Liberty Global’s Fries: fibre makes more sense than DOCSIS upgrades

Investing in fibre makes more sense across most of Europe than upgrading HFC networks to DOCSIS 4.0, according to Liberty Global CEO Mike Fries.

Mike Fries

Mike Fries

Speaking at the end of the Goldman Sachs European Communacopia virtual conference, Fries said that costs of building fibre in the UK, for example, were comparable to upgrading legacy infrastructure.

“Fibre makes a lot of sense in Europe. It doesn’t make a lot of sense in the US,” he said, related to cost of build, density and opportunities for wholesale revenue.

Liberty Global’s rollout of fibre in the UK is proceeding “at a very reasonable cost” of around £100 a home, not much more than an upgrade to DOCSIS 4.0, said Fries.

He said Liberty was also extending its network and would have “four to five million fibre homes” this year from a combination of upgrades and expansion.

He said Telenet in Belgium was different in creating the Wyre netco, which had “started out life with a great utilization rate”.

Fries said LG looks at the competitive environment, the market structure – whether there is a wholesale business – and the cost of build in each market before deciding whether to upgrade to fibre.

That means the choice may be different in certain markets.

In Switzerland, he said, there are only two fixed network and upgrade to fibre is expensive, with limited wholesale.

In the Netherlands, he said, there are two networks with KPN building fibre and VodafoneZiggo delivering 1Gpbs over DOCSIS 3.1. He said the company “feels good about DOCSIS 3.1 and 4.0” but added that it has options in that market.

He said that KPN’s fibre build was “not driving share-shift” in the Netherlands. Competition was about price and service quality, he said. “It is a competitive market and you have to differentiate yourself,” he said.

On the recent acquisition of a fibre alt net, he said that he believed LG had paid about half of what the company’s investors had put in. “The market is challenged. Some people will stick it out but rationalization is inevitable and we will be part of that,” he said.

Fries said because VMO2 was building out at scale, it was able to negotiate good rates with suppliers.

He said the case for upgrading from DOCSIS 3.1 to fibre on Virgin Media’s own net had not been based on a wholesale case. However, the JV with Telefónica in InfraVia was 100% wholesale based with VMO2 as the anchor customer.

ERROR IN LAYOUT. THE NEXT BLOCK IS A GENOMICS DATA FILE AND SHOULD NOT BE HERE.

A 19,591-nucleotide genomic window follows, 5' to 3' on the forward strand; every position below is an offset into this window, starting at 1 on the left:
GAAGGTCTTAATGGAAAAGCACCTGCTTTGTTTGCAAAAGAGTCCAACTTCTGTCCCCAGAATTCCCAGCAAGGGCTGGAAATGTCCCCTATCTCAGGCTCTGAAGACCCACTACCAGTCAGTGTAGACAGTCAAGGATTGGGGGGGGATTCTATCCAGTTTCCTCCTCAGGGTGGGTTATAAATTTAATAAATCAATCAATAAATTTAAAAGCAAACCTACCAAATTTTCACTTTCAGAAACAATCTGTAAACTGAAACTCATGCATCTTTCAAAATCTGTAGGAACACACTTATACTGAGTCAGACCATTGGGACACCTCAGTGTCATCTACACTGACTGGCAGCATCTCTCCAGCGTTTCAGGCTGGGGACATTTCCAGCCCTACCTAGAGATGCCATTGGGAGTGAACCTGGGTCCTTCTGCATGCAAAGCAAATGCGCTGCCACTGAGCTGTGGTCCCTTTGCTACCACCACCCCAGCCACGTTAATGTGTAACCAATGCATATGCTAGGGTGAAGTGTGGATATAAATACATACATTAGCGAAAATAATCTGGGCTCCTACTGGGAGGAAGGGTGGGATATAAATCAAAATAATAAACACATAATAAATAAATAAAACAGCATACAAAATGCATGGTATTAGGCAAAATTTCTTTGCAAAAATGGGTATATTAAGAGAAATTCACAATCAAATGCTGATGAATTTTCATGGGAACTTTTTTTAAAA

Rational markets

Turning to the future of assets outside the UK, on the future of VodafoneZiggo in the Netherlands, Fries said that VodafoneZiggo had been “a textbook case” of convergence and said that “the market is more rational than people realise”.

He said discussion were taking place “about where we are going” and added that “all options are on the table” for the future of the company. However, he decline to give an indication on a timing of any decision.

On the decision to take Telenet private in Belgium, Fries said that the market had “some real interesting infrastructure elements and some risk – it’s a mature market. I understand why some would exit [but] the core business is strong”. He said taking Telenet private would give the company flexibility.

On mobile, Fries said “the underlying growth case is as good as I’ve seen it”. Most markets were “three-player markets” except for the UK, where the Vodafone-Three merger is pending. Fries said he expected that deal would probably go through.

“Four versus three networks doesn’t make it any different for consumers in my opinion,” he said.

On rising interest rates, Fries said LG was not currently impacted. If rates stay high for the next four to five years, it would have to act.

He added that local listings and investment meant that the view of local players had to be taken into account.

“We can look at leverage on a case-by-case basis and that is what we will do,” he said.

He said that LG will have bought back close to 15% of its shares from 2017 levels by the end of this year. If the company listed or disposed of assets in different markets, this programme would significantly pay off, he said.

On Liberty Global Ventures’ media assets, he said a lot of those were “legacy assets” while infrastructure investments were “exciting”.

Valuation gap

Commenting on a familiar theme, Fries said that the value of Liberty Global’s infrastructure and customer base had been proven over the years by the values realized on disposal of assets, but the gap between those valuations and the value of the publicly listed company remained.

“Our infrastructure assets are gold,” said Fries, adding that to reduce the gap in valuation the company needed to focus on its core business plan, focus on local listings and look at M&A opportunities.

On Liberty Global’s redomiciling to Bermuda, Fries said that it was “a good time to lean into our stock”. He said the company had simplified its portfolio to five core markets that are rational and where it is the primary challenger brand.

“We have a platform…to really do creative things. I think it will really create opportunity for us…to really shrink the gap…for the benefit of shareholders through various financial means all of which are going to be easier to execute,” he said.

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